For IT managers to succeed in securing budget for next year, they must first carefully consider which technologies to back and ensure that they are starting from the strongest possible position before working out the best strategy.
Deliver ROI in the right timeframe
For many companies, it is now impossible to make concrete plans long term. Survival and recovery are the only games in town, which will sometimes make it hard to convince executives of the value of investing in long-term solutions. When talking about ROI, decision makers need clear pictures and timeframes. Even for those who do appreciate the longer-term benefits it is not always only about rapid ROI. Many businesses are now just as concerned about achieving continuing ROI that fits with the company’s specific term of vision. You will have a better chance of securing budget if you support investment in technology that will deliver ROI in the right timeframe.
The media this year has been full of the buzz about Cloud Computing and softwareas- a-service. If you are attempting to integrate this into your models, this could work in your favour by predisposing the audience positively – but although it carries potential for some cost-reduction and resource-efficiency benefits, many executives are sceptical about security and dependence on the internet. You therefore may not be able to predict the reaction to a proposal around cloud solutions. You will need to plan for both reaction types and consider both the value that a conventional client-server set up can continue to have as well as thoroughly prepare your ground for promoting a Cloud-based application.
Careful preparation of your IT budget proposal is fundamental. However, of equal importance is your ability to argue your case and stand up effectively to the management team at the budget meeting to get the outcome you require. Negotiation skills are fundamental to getting the decision you want. Almost every decision made by businesses involves negotiation of some kind. And unless you have been on an expensive training course, most IT managers aren’t experienced negotiators.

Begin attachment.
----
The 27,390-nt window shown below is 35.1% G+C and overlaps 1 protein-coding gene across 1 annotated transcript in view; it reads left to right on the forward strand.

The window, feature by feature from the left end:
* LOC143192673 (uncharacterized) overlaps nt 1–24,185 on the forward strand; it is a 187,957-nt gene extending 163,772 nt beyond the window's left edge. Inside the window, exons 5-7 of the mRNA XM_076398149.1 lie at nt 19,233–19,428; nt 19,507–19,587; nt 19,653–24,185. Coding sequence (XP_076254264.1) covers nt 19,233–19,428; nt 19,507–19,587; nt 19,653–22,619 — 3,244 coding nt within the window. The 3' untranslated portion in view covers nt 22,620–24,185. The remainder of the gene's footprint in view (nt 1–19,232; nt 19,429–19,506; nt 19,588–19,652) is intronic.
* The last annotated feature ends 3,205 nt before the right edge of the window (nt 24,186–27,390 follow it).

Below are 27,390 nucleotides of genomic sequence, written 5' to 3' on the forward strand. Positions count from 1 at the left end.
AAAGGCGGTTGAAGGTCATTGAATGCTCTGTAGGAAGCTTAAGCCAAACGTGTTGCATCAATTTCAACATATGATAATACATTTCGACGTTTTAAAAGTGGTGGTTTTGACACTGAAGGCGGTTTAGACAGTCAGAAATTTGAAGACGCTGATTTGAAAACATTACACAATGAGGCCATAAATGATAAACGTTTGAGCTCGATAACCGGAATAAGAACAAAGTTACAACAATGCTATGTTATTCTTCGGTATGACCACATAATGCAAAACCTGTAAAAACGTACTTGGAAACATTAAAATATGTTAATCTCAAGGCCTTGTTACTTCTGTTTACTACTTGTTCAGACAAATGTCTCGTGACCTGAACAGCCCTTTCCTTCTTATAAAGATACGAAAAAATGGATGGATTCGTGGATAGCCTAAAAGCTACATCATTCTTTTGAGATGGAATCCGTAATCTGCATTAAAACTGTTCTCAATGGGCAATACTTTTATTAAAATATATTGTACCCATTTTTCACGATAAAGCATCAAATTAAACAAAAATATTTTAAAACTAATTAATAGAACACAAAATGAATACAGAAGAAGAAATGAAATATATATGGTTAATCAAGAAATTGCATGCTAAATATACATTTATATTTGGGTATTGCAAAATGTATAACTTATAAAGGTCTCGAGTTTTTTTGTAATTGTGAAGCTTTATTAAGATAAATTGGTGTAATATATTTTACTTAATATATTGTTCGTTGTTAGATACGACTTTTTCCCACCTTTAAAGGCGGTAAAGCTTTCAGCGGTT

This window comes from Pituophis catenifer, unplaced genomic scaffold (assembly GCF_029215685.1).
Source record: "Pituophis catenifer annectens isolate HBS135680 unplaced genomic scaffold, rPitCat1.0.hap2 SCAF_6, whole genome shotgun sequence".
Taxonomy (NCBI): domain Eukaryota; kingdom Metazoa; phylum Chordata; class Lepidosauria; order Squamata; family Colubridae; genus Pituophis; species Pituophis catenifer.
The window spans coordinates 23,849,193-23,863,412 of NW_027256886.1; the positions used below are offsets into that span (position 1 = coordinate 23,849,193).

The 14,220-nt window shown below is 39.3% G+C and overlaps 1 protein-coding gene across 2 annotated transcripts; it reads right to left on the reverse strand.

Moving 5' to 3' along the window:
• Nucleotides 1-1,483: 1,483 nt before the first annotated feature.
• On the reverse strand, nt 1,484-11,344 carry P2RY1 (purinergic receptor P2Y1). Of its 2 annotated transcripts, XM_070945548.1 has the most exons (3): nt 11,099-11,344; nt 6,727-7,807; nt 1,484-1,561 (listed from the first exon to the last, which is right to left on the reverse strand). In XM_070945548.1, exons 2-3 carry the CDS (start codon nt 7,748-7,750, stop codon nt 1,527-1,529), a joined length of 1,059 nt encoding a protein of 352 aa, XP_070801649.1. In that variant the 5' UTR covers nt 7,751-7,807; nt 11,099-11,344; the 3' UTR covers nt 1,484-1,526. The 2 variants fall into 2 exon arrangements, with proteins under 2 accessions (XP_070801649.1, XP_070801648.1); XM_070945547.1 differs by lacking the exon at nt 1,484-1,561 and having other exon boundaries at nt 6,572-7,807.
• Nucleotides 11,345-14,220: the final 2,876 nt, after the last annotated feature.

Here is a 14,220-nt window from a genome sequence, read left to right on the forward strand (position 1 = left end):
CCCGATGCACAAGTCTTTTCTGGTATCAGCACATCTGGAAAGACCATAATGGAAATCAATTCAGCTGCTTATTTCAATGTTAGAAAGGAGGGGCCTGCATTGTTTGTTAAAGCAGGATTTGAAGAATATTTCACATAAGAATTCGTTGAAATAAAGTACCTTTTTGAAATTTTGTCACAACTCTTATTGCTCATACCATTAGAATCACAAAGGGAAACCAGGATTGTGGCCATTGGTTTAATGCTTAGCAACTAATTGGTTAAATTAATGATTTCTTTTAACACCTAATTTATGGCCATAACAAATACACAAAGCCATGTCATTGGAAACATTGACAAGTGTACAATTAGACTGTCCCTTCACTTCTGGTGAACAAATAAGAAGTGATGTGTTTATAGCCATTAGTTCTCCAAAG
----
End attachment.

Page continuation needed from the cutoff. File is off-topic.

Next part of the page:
Unfortunately many financial and business decision-makers have been on those negotiation courses! That may make them tough adversaries, and before you enter into your budget discussions or go before a budget committee it is smart to learn a few basic negotiation techniques. Knowing how to negotiate better may be make or break in getting your budget proposals through unscathed, or help you gain a larger share of precious budget versus a competing proposal.
There are many different styles of negotiation. The more aggressive ‘play hardball’ approaches aren’t right for this situation – because you have to keep working with these managers over time. Game-style tactics which aim to score points off the opponent using tips and tricks to get the upper hand are also not a great idea. For logical, financial decisions the approach which will be likely to work best focuses around honesty, clarity and openness in negotiation. That should be your negotiating philosophy.
The overall aim of any negotiation is to reach a fair compromise, which means a little give and take on both sides. The goal to have in mind is not to get everything you want, but to create a win-win scenario in which the decision-makers know that they have made the best decision for the company, while you feel it’s the best decision for the infrastructure.
As the expert in your specialist area, you want certain things which may conflict (or appear to conflict) with what the other party wants. Your job is to work through this maze and leave each party happy, including yourself.
You can purchase Guidelines 330: Budgeting in a Recovering Economy (pdf)